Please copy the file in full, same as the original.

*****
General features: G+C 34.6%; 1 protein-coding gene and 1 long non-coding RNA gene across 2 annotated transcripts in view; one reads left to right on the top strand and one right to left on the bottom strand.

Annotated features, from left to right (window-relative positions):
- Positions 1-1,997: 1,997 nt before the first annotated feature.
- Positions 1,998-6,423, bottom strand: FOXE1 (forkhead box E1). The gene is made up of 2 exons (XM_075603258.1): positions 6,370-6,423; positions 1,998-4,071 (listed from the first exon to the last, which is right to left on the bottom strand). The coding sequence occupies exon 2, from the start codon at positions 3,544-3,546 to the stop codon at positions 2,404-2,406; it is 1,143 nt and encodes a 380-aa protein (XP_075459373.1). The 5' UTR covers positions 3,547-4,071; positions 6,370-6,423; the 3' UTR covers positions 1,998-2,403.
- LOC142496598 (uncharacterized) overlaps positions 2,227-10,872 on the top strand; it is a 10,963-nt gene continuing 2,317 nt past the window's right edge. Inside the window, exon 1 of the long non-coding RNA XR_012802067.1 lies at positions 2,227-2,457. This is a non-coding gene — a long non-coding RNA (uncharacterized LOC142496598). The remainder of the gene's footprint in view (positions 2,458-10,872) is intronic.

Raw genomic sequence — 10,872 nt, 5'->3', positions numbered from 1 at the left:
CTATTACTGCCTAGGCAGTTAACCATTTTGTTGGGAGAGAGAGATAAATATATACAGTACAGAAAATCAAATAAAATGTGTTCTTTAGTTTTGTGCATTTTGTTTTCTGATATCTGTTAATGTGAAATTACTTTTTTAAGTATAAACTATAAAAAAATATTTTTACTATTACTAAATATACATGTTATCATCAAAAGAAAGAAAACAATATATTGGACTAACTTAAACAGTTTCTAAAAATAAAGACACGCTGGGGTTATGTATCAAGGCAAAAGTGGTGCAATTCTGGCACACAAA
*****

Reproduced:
General features: G+C 34.6%; 1 protein-coding gene and 1 long non-coding RNA gene across 2 annotated transcripts in view; one reads left to right on the top strand and one right to left on the bottom strand.

Annotated features, from left to right (window-relative positions):
- Positions 1-1,997: 1,997 nt before the first annotated feature.
- Positions 1,998-6,423, bottom strand: FOXE1 (forkhead box E1). The gene is made up of 2 exons (XM_075603258.1): positions 6,370-6,423; positions 1,998-4,071 (listed from the first exon to the last, which is right to left on the bottom strand). The coding sequence occupies exon 2, from the start codon at positions 3,544-3,546 to the stop codon at positions 2,404-2,406; it is 1,143 nt and encodes a 380-aa protein (XP_075459373.1). The 5' UTR covers positions 3,547-4,071; positions 6,370-6,423; the 3' UTR covers positions 1,998-2,403.
- LOC142496598 (uncharacterized) overlaps positions 2,227-10,872 on the top strand; it is a 10,963-nt gene continuing 2,317 nt past the window's right edge. Inside the window, exon 1 of the long non-coding RNA XR_012802067.1 lies at positions 2,227-2,457. This is a non-coding gene — a long non-coding RNA (uncharacterized LOC142496598). The remainder of the gene's footprint in view (positions 2,458-10,872) is intronic.

Raw genomic sequence — 10,872 nt, 5'->3', positions numbered from 1 at the left:
CTATTACTGCCTAGGCAGTTAACCATTTTGTTGGGAGAGAGAGATAAATATATACAGTACAGAAAATCAAATAAAATGTGTTCTTTAGTTTTGTGCATTTTGTTTTCTGATATCTGTTAATGTGAAATTACTTTTTTAAGTATAAACTATAAAAAAATATTTTTACTATTACTAAATATACATGTTATCATCAAAAGAAAGAAAACAATATATTGGACTAACTTAAACAGTTTCTAAAAATAAAGACACGCTGGGGTTATGTATCAAGGCAAAAGTGGTGCAATTCTGGCACACAAA